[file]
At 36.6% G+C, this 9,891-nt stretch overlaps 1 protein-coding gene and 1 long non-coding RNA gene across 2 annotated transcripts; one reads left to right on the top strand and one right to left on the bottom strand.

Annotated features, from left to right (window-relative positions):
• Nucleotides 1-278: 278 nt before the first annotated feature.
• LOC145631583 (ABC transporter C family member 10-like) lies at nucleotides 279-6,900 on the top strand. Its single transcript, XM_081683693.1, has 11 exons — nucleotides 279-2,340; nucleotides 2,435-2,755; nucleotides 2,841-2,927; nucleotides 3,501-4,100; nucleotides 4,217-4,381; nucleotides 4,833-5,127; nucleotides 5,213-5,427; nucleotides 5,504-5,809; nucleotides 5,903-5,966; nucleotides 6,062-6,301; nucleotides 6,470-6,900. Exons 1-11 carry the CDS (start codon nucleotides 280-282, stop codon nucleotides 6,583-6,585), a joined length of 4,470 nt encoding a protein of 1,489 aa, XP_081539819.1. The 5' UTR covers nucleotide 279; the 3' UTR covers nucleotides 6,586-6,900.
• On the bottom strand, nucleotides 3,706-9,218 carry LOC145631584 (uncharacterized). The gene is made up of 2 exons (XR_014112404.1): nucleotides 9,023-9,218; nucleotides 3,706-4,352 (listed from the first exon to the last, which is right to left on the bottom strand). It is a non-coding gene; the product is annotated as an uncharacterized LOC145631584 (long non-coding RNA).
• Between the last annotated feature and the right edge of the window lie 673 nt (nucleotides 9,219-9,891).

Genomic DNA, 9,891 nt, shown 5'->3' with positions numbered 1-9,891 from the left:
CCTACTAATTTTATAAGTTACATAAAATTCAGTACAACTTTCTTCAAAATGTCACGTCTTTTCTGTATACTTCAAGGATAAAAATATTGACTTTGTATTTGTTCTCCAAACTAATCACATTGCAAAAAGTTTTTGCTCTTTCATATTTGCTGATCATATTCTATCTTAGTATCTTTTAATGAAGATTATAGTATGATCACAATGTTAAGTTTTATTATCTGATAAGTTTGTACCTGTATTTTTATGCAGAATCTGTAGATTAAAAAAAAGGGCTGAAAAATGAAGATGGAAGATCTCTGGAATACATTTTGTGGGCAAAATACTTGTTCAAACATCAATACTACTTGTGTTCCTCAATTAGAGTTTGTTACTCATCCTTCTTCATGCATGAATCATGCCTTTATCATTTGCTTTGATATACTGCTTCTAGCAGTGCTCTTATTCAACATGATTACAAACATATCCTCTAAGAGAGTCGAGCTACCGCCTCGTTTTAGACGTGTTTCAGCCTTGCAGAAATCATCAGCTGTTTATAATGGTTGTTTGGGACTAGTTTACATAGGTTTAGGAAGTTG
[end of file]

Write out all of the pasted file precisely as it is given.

At 36.6% G+C, this 9,891-nt stretch overlaps 1 protein-coding gene and 1 long non-coding RNA gene across 2 annotated transcripts; one reads left to right on the top strand and one right to left on the bottom strand.

Annotated features, from left to right (window-relative positions):
• Nucleotides 1-278: 278 nt before the first annotated feature.
• LOC145631583 (ABC transporter C family member 10-like) lies at nucleotides 279-6,900 on the top strand. Its single transcript, XM_081683693.1, has 11 exons — nucleotides 279-2,340; nucleotides 2,435-2,755; nucleotides 2,841-2,927; nucleotides 3,501-4,100; nucleotides 4,217-4,381; nucleotides 4,833-5,127; nucleotides 5,213-5,427; nucleotides 5,504-5,809; nucleotides 5,903-5,966; nucleotides 6,062-6,301; nucleotides 6,470-6,900. Exons 1-11 carry the CDS (start codon nucleotides 280-282, stop codon nucleotides 6,583-6,585), a joined length of 4,470 nt encoding a protein of 1,489 aa, XP_081539819.1. The 5' UTR covers nucleotide 279; the 3' UTR covers nucleotides 6,586-6,900.
• On the bottom strand, nucleotides 3,706-9,218 carry LOC145631584 (uncharacterized). The gene is made up of 2 exons (XR_014112404.1): nucleotides 9,023-9,218; nucleotides 3,706-4,352 (listed from the first exon to the last, which is right to left on the bottom strand). It is a non-coding gene; the product is annotated as an uncharacterized LOC145631584 (long non-coding RNA).
• Between the last annotated feature and the right edge of the window lie 673 nt (nucleotides 9,219-9,891).

Genomic DNA, 9,891 nt, shown 5'->3' with positions numbered 1-9,891 from the left:
CCTACTAATTTTATAAGTTACATAAAATTCAGTACAACTTTCTTCAAAATGTCACGTCTTTTCTGTATACTTCAAGGATAAAAATATTGACTTTGTATTTGTTCTCCAAACTAATCACATTGCAAAAAGTTTTTGCTCTTTCATATTTGCTGATCATATTCTATCTTAGTATCTTTTAATGAAGATTATAGTATGATCACAATGTTAAGTTTTATTATCTGATAAGTTTGTACCTGTATTTTTATGCAGAATCTGTAGATTAAAAAAAAGGGCTGAAAAATGAAGATGGAAGATCTCTGGAATACATTTTGTGGGCAAAATACTTGTTCAAACATCAATACTACTTGTGTTCCTCAATTAGAGTTTGTTACTCATCCTTCTTCATGCATGAATCATGCCTTTATCATTTGCTTTGATATACTGCTTCTAGCAGTGCTCTTATTCAACATGATTACAAACATATCCTCTAAGAGAGTCGAGCTACCGCCTCGTTTTAGACGTGTTTCAGCCTTGCAGAAATCATCAGCTGTTTATAATGGTTGTTTGGGACTAGTTTACATAGGTTTAGGAAGTTG